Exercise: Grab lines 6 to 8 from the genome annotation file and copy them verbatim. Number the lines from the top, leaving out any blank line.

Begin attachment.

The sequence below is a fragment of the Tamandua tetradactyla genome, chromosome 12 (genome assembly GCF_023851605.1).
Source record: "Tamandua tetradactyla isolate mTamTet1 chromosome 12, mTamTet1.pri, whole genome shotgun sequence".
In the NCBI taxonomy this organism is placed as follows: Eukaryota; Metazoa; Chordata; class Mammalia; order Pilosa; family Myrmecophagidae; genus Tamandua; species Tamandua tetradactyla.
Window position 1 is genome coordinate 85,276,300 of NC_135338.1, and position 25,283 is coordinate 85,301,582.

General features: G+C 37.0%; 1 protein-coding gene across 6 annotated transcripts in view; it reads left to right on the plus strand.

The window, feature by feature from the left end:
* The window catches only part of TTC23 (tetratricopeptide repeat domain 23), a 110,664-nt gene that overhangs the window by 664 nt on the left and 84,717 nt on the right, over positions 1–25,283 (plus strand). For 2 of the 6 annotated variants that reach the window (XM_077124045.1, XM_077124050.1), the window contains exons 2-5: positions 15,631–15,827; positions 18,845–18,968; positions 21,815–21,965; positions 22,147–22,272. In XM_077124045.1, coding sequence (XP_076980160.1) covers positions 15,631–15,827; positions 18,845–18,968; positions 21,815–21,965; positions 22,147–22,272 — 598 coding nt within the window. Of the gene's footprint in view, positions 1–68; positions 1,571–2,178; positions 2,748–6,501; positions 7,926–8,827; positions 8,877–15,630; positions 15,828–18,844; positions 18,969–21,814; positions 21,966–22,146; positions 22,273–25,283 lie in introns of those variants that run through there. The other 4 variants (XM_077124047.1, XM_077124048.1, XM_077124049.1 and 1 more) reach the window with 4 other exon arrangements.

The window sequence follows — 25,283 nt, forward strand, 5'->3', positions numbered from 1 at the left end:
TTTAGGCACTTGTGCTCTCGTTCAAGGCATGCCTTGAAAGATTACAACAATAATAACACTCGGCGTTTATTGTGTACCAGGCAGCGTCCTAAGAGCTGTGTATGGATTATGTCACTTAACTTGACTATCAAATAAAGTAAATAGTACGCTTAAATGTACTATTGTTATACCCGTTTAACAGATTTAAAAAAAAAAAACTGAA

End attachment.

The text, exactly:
The window, feature by feature from the left end:
* The window catches only part of TTC23 (tetratricopeptide repeat domain 23), a 110,664-nt gene that overhangs the window by 664 nt on the left and 84,717 nt on the right, over positions 1–25,283 (plus strand). For 2 of the 6 annotated variants that reach the window (XM_077124045.1, XM_077124050.1), the window contains exons 2-5: positions 15,631–15,827; positions 18,845–18,968; positions 21,815–21,965; positions 22,147–22,272. In XM_077124045.1, coding sequence (XP_076980160.1) covers positions 15,631–15,827; positions 18,845–18,968; positions 21,815–21,965; positions 22,147–22,272 — 598 coding nt within the window. Of the gene's footprint in view, positions 1–68; positions 1,571–2,178; positions 2,748–6,501; positions 7,926–8,827; positions 8,877–15,630; positions 15,828–18,844; positions 18,969–21,814; positions 21,966–22,146; positions 22,273–25,283 lie in introns of those variants that run through there. The other 4 variants (XM_077124047.1, XM_077124048.1, XM_077124049.1 and 1 more) reach the window with 4 other exon arrangements.

The window sequence follows — 25,283 nt, forward strand, 5'->3', positions numbered from 1 at the left end: